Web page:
Solicitors have been picketing courts since the beginning of the month over government cuts to the legal aid budget. Barristers are due to join in strikes from Monday.
Some lawyers are refusing to take on any new legal aid work, leading to long delays as duty solicitors appointed by the court are swamped with new cases.
Why is the legal profession up in arms?
What is legal aid?
Legal aid was introduced in 1949 under Clement Attlee’s expansion of the welfare state. It covers criminal and civil cases.
Everyone who is arrested for an alleged criminal offence and taken to a police station has the right to free legal advice. But once defendants are charged with a crime they may or may not have their fees paid for by legal aid, depending on their means.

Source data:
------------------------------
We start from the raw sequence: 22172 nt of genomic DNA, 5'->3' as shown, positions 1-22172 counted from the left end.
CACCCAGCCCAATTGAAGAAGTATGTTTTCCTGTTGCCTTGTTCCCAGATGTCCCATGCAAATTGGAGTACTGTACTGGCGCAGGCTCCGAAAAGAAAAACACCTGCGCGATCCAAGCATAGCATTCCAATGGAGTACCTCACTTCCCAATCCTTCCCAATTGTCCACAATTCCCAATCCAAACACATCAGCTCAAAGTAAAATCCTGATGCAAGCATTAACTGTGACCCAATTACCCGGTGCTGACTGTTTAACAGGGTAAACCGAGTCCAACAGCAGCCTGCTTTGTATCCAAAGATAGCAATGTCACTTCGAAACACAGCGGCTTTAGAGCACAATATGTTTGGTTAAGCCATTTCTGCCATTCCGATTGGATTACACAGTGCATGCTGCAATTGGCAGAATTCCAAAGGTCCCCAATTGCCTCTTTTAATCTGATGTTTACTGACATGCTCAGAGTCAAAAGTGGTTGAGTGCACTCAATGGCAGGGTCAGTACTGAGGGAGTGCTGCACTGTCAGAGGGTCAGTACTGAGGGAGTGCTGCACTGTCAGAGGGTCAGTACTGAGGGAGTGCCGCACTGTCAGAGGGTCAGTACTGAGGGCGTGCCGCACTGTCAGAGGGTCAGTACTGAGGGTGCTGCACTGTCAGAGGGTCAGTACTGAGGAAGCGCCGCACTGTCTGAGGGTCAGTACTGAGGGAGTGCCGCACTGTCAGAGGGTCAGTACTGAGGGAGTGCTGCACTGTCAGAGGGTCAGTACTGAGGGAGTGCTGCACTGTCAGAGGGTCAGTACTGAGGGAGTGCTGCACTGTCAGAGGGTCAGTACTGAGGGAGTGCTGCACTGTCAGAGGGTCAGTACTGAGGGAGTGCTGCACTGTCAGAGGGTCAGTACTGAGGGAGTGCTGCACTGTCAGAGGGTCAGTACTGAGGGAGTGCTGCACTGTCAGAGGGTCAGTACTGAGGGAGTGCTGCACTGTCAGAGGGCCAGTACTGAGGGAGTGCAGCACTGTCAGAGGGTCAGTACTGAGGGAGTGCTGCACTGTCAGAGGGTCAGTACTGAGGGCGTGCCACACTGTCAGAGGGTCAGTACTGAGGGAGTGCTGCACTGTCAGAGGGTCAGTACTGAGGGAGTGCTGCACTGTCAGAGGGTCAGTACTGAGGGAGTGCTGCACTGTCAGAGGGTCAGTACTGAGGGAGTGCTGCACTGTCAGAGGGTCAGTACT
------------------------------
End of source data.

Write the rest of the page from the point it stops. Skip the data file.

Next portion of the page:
Legal aid budget is also used to help some claimants fight civil cases. There is also a means test and the number of cases that attract aid has shrunk dramatically.
What is the government doing?
The Conservative-led coalition announced a string of reforms designed to bring down the cost of legal aid. (more…)